(The Center Square) – For the first time in Texas history, the entire state was placed under a winter storm warning, with record low temperatures and snowfall occurring in the Gulf Monday.
Some counties along the immediate Texas coastline near Houston had never been under a winter storm warning until Sunday.
Webcam images showed snow covering the beaches in Galveston.
“We did get someone on the beach making a snow angel,” Kent Prochazka, lead meteorologist at the Houston Weather Service office, said.
Meteorologists have predicted ocean-effect snow over bays of the Gulf of Mexico.
Thundersleet and thundersnow were observed throughout Houston and Galveston along the beaches.
In Houston, emergency officials issued a wireless emergency alert, warning that “life-threatening road conditions will spread through Harris County.” The police department reported more than 100 accidents Sunday evening, including a 10-car pileup.
“Dangerous, life and property threatening bitterly cold air will continue even as the precipitation ends,” the Weather Service in Houston said early Monday. It warned, “*** ROADS ARE DANGEROUS — STAY WHERE YOU ARE***.”
Ahead of the storm, Gov. Greg Abbott urged Texans to stay off the roads in a news conference on Saturday. He said, "Every part of the state will face freezing conditions over the coming days, and I urge all Texans to remain vigilant against the extremely harsh weather that is coming.
"Stay off the roads, take conscious steps to conserve energy, and avoid dangerous practices like bringing generators indoors or heating homes with ovens or stovetops.”
Abbott also activated 34 warming centers throughout the state and deployed approximately 3,000 National Guard troops to mitigate damage.
On Sunday, the White House approved Abbott’s request for a Federal Emergency Declaration for all 254 counties in the state. The declaration authorizes FEMA to provide emergency protective measures for mass care and sheltering and direct federal assistance to all 254 counties in Texas.
By Monday morning, numerous Texas cities reported subzero temperatures, including minus 10 degrees in Amarillo, minus 9 degrees in Dalhart, minus 5 degrees in Farwell, and minus 4 degrees in Childress. Temperatures below zero were also recorded in Wichita Falls and San Angelo, which got 10 inches of snow.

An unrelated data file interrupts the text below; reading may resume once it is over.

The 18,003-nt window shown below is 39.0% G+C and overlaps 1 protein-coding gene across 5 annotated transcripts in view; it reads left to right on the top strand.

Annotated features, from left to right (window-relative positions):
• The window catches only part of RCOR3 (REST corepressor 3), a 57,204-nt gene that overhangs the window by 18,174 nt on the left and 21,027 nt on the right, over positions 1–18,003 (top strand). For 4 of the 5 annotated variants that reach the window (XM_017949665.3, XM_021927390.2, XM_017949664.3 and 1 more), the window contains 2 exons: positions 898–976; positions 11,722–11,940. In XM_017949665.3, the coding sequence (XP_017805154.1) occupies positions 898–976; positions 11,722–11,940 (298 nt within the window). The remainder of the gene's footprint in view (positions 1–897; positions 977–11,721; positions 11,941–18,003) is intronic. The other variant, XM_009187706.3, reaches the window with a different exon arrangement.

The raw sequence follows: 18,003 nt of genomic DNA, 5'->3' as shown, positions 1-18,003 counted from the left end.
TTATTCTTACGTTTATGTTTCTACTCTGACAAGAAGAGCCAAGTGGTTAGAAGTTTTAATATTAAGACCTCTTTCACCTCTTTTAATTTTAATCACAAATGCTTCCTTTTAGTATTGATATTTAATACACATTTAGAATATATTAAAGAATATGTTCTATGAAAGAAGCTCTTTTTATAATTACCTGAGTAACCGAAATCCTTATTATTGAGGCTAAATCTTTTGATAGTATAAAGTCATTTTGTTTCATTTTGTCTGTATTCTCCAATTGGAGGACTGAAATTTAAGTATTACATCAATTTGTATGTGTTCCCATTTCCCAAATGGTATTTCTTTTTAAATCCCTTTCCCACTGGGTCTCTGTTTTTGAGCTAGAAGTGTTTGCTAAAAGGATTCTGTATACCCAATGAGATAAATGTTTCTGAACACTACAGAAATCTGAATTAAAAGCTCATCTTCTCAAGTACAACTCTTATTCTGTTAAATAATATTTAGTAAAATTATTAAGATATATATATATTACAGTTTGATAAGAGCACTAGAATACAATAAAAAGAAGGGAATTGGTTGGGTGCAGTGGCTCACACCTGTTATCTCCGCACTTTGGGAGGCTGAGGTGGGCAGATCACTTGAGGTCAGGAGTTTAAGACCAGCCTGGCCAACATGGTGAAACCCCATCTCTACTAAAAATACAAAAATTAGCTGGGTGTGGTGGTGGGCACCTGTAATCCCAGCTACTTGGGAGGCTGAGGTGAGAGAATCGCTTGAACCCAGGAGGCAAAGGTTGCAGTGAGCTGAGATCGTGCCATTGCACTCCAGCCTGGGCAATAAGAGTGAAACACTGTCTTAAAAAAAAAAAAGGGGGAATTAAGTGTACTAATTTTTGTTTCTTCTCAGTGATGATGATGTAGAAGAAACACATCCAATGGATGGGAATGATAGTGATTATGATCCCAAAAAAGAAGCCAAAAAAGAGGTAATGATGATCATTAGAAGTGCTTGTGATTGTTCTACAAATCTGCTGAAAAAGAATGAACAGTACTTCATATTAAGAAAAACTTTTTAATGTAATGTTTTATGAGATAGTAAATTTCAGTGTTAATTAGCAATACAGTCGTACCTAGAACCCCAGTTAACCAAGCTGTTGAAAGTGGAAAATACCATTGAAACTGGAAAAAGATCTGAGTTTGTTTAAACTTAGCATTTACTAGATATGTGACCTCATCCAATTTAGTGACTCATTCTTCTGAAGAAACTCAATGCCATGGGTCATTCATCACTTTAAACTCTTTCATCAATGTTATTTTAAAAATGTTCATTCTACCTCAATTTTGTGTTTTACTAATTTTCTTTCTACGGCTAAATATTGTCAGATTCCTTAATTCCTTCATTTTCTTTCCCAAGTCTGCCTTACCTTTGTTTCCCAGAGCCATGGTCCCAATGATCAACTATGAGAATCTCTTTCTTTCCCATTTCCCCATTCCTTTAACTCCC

In Abilene, 8 to 11 inches of snow fell, with drifts reaching 18 inches tall.
Preliminary reports suggest the Dallas-Fort Worth area got 4 to 6 inches of snow. If the airport gets more than 5 inches, it will be the city’s third-largest snowstorm on record since 1974.
Houston’s Bush Intercontinental and Hobby airports are closed, with a recorded temperature of 17 degrees early Monday morning, the coldest recorded since Dec. 23, 1989. Tuesday morning's low is expected to reach 11 degrees, according to the National Weather Service, with a wind chill of 1 degree.
All flights out of Austin-Bergstrom International Airport are canceled.
In Texas, 2.7 million customers were without electricity as of 10 a.m. CST Monday, according to poweroutage.us.
“The millions of power outages were tied to record-high demand, an electricity grid that is independent on surrounding states, low natural gas supplies, along with sky-high prices and reduced output from the state’s numerous wind turbines,” the Washington Post reports.
Power providers are telling residents to keep their thermostats at 68 degrees or lower, turn off lights and other unneeded electric sources, avoid using the oven and close blinds to reduce heat loss.
"Every grid operator and every electric company is fighting to restore power right now," Electric Reliability Council of Texas (ERCOT) president Bill Magness said in a statement. "Rotating outages will likely last throughout the morning and could be initiated until this weather emergency ends."
ERCOT warned that short-term, rolling blackouts would be implemented across the state as energy demands exceed supply.
“Extreme weather conditions caused many generating units – across fuel types – to trip offline and become unavailable,” ERCOT said, with roughly 30,000 megawatts of electricity generation lost because of cold and snowy conditions.